Woman paralyzed in accident wants to show people with disabilities they can volunteer
In her twenties, Charmaine Daoud was an active student, personal trainer, lifeguard and spinning instructor.
But a devastating accident at the age of 21 crippled her from neck to toe, disrupting her life.
She was walking home with her mom, dad and sister in Milton Keynes at a parent’s birthday party in London when the car was struck twice by a drunk driver around 3 a.m. on July 14, 2001.
The accident killed her father and sister, and while Charmaine survived, she spent weeks in a coma after suffering life-changing injuries.
Today, 20 years after the accident, Charmaine volunteers with organizations that have helped her and recognizes that her work has given her back her self-confidence.
In 2005, she began volunteering with the Thames Valley Police, inspired by an officer on leave who was one of the first on the scene after the accident, and later joined the Spinal Injuries Association, as she wanted to help other people who went through a similar injury.
She wants to show that people with disabilities are able to get involved and make a difference.
“I was young when the accident happened and I was so used to being busy. I was in the second year of a sports science license, ”she says.
“I have to thank the SIA and the police for giving me back a purpose in life and getting me back to work.”
After the accident, Charmaine spent five weeks in a coma at the National Hospital for Neurology and Neurosurgery in London.
While recovering, Charmaine spent seven weeks in intensive care, but her family made the difficult decision not to tell her about the deaths of her father and sister as doctors told them the shock of the news could. kill her.
“I had a tracheostomy and couldn’t speak, but my cousins were lip-reading and could see that I was asking where daddy and Sarah were,” she says.
“Mom must have protected me and said they were in another hospital because the doctors said the shock could kill me. After seven weeks I was well enough to go to a ward and they told me.
In addition to the paralysis, she suffered a major head trauma, which erased her memory of the three weeks before the accident.
Two weeks earlier, she had celebrated her 21st birthday but does not remember it. The last thing she remembers is her parents’ silver wedding on June 19.
She says, “I have a huge void in my life that I don’t know and wish I hadn’t because that was the last time I saw dad and Sarah.”
After three months in the Victor Horsley ward of the National Hospital of Neurology and Neurosurgery, Charmaine transferred to the National Spinal Injuries Center, based at Stoke Mandeville Hospital, where she spent a year in rehabilitation.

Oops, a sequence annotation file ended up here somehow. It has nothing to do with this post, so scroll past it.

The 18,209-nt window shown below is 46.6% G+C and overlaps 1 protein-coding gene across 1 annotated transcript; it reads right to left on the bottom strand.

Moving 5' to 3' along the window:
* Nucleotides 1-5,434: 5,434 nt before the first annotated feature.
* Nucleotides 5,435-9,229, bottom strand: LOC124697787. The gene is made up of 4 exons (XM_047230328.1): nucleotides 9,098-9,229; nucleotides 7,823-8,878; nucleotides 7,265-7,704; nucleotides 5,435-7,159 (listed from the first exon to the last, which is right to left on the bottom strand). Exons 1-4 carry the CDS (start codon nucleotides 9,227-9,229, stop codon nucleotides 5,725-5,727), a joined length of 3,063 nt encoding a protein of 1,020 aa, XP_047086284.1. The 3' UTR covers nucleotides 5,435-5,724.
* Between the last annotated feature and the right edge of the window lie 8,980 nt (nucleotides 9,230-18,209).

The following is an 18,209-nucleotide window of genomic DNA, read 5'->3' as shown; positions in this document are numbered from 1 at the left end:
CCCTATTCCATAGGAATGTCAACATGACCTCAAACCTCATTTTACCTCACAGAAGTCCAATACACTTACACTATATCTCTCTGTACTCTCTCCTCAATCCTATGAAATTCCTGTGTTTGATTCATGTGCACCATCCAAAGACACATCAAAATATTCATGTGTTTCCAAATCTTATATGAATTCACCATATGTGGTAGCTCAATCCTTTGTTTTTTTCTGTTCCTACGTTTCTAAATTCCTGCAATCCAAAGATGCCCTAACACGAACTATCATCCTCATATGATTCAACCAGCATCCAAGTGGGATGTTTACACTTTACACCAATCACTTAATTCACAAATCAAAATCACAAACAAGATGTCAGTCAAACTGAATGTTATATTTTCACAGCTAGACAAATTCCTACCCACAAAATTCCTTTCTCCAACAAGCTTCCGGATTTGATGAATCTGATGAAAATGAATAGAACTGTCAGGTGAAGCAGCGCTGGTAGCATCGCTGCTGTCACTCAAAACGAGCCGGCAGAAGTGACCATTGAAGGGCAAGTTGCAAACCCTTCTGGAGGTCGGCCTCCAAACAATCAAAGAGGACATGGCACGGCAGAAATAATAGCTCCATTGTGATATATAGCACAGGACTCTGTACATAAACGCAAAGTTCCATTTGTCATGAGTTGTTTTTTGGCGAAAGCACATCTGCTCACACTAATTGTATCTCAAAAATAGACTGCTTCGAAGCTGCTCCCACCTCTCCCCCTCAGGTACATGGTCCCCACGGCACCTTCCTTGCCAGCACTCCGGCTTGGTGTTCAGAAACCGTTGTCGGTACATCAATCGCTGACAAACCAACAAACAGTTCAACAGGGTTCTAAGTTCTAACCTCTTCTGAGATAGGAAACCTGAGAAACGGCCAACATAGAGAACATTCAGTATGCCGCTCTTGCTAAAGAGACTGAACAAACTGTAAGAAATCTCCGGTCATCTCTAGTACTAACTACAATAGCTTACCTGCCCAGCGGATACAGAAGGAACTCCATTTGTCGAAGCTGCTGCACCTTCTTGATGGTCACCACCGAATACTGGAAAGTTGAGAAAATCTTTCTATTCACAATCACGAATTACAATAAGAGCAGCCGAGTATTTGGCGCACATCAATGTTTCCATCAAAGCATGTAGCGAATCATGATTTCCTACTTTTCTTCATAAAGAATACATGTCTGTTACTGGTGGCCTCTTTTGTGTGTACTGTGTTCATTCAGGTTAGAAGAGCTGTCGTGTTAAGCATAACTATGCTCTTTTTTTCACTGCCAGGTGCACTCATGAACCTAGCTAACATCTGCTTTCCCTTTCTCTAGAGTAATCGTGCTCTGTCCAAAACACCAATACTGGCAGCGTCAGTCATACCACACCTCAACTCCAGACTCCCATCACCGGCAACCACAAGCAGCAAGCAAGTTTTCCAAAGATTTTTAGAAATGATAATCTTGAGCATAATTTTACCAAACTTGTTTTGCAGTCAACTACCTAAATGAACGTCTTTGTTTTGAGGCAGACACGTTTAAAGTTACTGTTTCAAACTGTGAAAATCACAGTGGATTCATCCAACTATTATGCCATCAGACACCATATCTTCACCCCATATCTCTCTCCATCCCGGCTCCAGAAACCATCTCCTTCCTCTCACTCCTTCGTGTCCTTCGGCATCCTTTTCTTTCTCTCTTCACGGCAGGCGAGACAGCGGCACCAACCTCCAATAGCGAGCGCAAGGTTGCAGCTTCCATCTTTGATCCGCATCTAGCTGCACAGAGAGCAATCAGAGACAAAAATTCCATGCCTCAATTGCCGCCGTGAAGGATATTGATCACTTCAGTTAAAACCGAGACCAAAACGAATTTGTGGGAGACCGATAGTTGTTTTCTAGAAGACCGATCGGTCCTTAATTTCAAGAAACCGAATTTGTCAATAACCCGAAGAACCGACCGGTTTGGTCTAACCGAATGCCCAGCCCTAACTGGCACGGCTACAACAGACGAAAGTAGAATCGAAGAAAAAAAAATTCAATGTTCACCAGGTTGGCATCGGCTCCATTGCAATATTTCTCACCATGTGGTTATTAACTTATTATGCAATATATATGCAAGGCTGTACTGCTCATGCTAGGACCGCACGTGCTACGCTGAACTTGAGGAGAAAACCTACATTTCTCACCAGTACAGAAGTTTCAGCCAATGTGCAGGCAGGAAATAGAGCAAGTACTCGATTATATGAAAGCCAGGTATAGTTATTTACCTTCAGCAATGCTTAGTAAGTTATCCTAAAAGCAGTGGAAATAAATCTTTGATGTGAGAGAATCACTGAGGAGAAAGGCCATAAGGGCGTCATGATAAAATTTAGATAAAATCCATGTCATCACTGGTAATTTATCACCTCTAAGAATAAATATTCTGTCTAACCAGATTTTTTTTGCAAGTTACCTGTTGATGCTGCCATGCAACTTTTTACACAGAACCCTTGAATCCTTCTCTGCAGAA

From there, the 22-year-old was transferred to a nursing home for two and a half years, as building permission to convert the garage at the family home was refused and she was unable to return home.
She eventually found a bungalow which had to be adapted and moved in in April 2005.
In April 2002, the driver pleaded guilty to two counts of causing death by reckless driving and was sentenced to two years, but had to serve eight months of that sentence.
Two weeks after the trial, Charmaine and her mother decided to start a petition against the conviction.
Charmaine said: “We thought it was an insult to have my father and sister killed and paralyze me from neck to toe, not to mention the physical, psychological and emotional scars on my mother and myself for the rest. of our lives.
“We collected 10,500 signatures in two weeks. We then made an appointment at 10 Downing Street to deliver our petition.
The driver was again convicted and sentenced to three and a half years, taking into account the time he had already served.
Charmaine’s experience working on the petition made her realize that she wanted to use her time to give back.
After moving into her new bungalow, she began working with the police later that year and had gone to the office almost every week, helping to organize spreadsheets and do paperwork to organize d ‘other volunteers. During the pandemic, she was unable to do the job as it requires her to be at the police station, but she hopes to return later this year.
Seeing how much she loved this role, she also volunteered for the Association of spinal cord injuries Four years ago.
She visits their office in Milton Keynes and helps with the administrative work, as well as their helpline, answers calls and helps other people who call the charity to seek advice on their own experiences with injuries to spine.
“I wanted to give something back. A family member works for the police and he suggested it, ”she said.
“I really enjoyed it, so I also took on the role of the Spinal Injuries Association.
“It keeps me busy and active. I have adaptive hand splints to help me type and I’m slower but I can do it.
“I like the independence of doing this rather than using voice activated software. “
Charmaine has seen many benefits for herself from her volunteer work and encourages other people with disabilities to talk to organizations they wish to support about what they can do to help.
While many might consider volunteering such as working in a charity store or helping out at an animal shelter, Charmaine would like to point out the variety of volunteer activities.
She says: “Volunteering has been so important to me and there are opportunities for people with disabilities to get involved.
“I think it’s important to find something that interests you and find what you can do.
“The lockdown has been really tough and I hope I can resume my volunteer roles soon.”
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Volunteer Week takes place June 1-7 and highlights the amazing ways people can give back and help others. To get involved, click here.
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